» Blog Archive Wolfheart Make Triumphant NJ Debut -
Evan Conway Hard Music, News, Tours

Wolfheart are one of the best bands that North America doesn’t know about yet. There’s a chilling atmosphere to the Finnish band’s brand of melodic death metal that the scene doesn’t get to see that often and one that melo death would be much better off with more of rather than it being commercialized. Perhaps dissolving his other projects was the best decision he’s made, as founding member and visionary Tuomas Saukkonen has made Wolfheart into a force of nature, cathartic and emotional, yet brutal and more crushing than a glacier of ice falling on top of you.

Many a European band struggle to make it to North America, and maybe it’s Saukkonen’s years of contacts in the music industry, but Wolfheart have made it over in five years of being a band, and that’s impressive.

Opening for seasoned vets like Carach Angren and Mors Principium Est seems like a solid bill to gain the band exposure in North America, and surely the fans of Wolfheart feel like it’s a worthy investment too see them. Despite the opening slot, despite condensing four albums into six songs… It was worth it.

Packed into New Jersey’s Stanhope House, there was little to no room for the band – or audience- to breathe and not invade someone’s personal space. While concert halls and other venues might actually allow for some room, everyone moved forward with giant strides to be close to the band, who had only “stage” monitors separating them from the crowd. Personally, I loved this. Being up front, in the face of this arctic melo death fury was the way to experience it, ad that’s something a stage cannot convey. I’ll assume the band is used to actual stages, but for what it was worth, everyone attending just knew they were feeling something special.

Even still, with some stage props up front for the band to stand on, band members found themselves nearly touching the roof of the venue, but going right into the audience as they kept the energy going. Frequently – and fortunately never annoyingly – did the band members soak their heads in water and give the classic windmill headbanging trick, all the while giving everyone up front a face full of water. Perhaps Danzig should try this to keep people from filming their set?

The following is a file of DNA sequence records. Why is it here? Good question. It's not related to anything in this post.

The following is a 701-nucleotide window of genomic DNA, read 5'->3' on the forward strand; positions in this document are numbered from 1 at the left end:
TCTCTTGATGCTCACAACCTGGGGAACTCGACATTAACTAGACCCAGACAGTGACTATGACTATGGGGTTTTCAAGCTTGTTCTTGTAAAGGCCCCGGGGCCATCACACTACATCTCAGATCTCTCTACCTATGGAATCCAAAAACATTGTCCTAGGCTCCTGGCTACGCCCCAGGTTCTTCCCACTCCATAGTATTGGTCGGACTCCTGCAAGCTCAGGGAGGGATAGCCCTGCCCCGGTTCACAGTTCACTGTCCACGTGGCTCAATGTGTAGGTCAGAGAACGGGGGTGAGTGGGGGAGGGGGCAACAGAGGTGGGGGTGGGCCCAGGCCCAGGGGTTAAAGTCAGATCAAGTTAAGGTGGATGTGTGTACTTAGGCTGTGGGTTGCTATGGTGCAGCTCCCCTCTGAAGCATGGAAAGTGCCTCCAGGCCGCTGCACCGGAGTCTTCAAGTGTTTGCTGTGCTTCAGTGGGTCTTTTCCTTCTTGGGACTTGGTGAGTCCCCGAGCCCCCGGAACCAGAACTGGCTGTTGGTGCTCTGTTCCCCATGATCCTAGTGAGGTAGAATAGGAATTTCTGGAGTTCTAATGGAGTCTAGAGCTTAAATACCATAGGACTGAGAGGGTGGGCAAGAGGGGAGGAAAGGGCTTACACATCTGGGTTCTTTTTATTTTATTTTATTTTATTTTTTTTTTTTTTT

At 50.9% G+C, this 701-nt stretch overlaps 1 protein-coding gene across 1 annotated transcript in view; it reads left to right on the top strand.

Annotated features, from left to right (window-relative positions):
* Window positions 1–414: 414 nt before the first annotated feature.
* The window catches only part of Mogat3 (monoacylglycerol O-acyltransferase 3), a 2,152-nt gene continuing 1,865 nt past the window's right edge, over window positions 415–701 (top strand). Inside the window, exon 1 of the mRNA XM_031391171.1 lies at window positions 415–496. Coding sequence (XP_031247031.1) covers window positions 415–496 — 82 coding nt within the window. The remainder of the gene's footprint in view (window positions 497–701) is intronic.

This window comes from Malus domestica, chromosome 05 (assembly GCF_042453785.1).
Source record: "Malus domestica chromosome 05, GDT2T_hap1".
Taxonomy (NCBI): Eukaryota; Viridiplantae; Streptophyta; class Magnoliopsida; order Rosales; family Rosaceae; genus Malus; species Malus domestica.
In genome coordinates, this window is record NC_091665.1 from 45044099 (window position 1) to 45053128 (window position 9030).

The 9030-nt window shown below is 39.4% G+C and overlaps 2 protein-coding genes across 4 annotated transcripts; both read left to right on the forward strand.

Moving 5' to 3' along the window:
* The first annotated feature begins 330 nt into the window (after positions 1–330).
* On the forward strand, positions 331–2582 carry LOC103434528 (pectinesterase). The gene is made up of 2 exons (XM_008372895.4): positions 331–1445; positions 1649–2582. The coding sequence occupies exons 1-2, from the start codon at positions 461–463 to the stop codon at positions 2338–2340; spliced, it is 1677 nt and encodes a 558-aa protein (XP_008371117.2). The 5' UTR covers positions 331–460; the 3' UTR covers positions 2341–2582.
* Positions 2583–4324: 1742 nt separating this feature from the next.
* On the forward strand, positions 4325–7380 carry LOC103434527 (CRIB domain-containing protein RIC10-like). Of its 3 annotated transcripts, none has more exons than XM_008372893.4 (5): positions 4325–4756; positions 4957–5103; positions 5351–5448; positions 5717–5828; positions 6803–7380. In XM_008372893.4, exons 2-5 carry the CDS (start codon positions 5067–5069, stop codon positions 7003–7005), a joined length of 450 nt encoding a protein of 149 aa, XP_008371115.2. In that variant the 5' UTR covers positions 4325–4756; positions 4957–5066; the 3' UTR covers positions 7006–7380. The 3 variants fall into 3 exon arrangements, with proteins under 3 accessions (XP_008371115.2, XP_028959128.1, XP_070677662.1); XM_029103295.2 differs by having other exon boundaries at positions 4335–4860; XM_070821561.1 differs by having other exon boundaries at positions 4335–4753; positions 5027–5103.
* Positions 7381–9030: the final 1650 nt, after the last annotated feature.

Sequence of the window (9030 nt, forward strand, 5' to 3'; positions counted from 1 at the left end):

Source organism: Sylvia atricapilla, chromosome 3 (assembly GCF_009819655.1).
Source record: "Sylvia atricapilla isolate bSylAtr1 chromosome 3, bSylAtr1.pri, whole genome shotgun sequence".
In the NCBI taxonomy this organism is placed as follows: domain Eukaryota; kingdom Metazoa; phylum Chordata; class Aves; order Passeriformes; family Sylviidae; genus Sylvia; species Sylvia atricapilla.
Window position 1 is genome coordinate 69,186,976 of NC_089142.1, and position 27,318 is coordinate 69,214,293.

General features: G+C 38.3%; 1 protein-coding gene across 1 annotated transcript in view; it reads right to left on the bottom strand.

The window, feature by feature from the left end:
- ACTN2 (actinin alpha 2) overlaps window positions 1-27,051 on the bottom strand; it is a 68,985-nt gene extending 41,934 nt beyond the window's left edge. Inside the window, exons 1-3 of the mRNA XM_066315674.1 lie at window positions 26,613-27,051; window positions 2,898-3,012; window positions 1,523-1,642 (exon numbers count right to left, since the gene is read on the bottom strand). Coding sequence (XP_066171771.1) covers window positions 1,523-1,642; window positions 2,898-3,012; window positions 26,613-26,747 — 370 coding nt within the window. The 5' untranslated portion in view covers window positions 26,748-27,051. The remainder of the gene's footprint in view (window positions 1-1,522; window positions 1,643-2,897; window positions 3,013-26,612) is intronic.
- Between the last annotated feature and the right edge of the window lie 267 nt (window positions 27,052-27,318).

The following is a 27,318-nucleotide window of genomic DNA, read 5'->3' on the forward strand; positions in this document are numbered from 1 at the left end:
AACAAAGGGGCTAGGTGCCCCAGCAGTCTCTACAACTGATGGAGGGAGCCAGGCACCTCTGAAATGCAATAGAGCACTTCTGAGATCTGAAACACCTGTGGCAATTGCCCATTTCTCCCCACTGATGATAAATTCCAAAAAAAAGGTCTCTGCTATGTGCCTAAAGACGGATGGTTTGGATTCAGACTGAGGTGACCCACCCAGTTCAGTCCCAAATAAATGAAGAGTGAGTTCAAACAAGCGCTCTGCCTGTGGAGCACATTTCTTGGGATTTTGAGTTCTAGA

Now, as far as it goes being an opening band and not effectively knowing what your fanbase looks like in North America, you undoubtedly need to condense minimal and not set to six songs and hope you appease your fans. Fortunately, Wolfheart did just that. I like to think the band took a lot more notice from people with 2015’s Shadow World. That seems like yesterday when I bought the CD on the whim that I knew they were opening for Insomnium, but a lot of people worldwide took notice from that. So fortunately, hearing songs such as “Zero Gravity” and “Aeon of Cold” were all that you needed to feel satisfied. Yet even the choice cuts from the new album, Constellation of the Black Light, were incredibly satisfying. “Breakwater” is an instant melo death classic.

But truth be told, I was most impressed with how clear everything was in the venue. Guitars and bass were very much audible over the drums, and the backing tracks were perfectly leveled to sit appropriately with the band. I got the chance to speak with Saukkonen briefly after their set, and apparently the backing tracks crashed twice? I’ll be real with you: I hardly noticed. Granted the synths and arrangements are important parts of the song, but there was so much engagement between the band, their music, and the audience that I hardly noticed they weren’t playing at times. Now if that doesn’t say something, I don’t know what does.

It’s getting harder for European bands to tour North America, but I honestly can’t wait for Wolfheart to make their way back to the New Jersey/New York area. The small, intimate set in a tight space was more than a treat. Given time, I hope for an even bigger bill for the band, and hopefully a longer set for them to give a wider display of their discography thus far. Remarkable set, and a class act to be sure.

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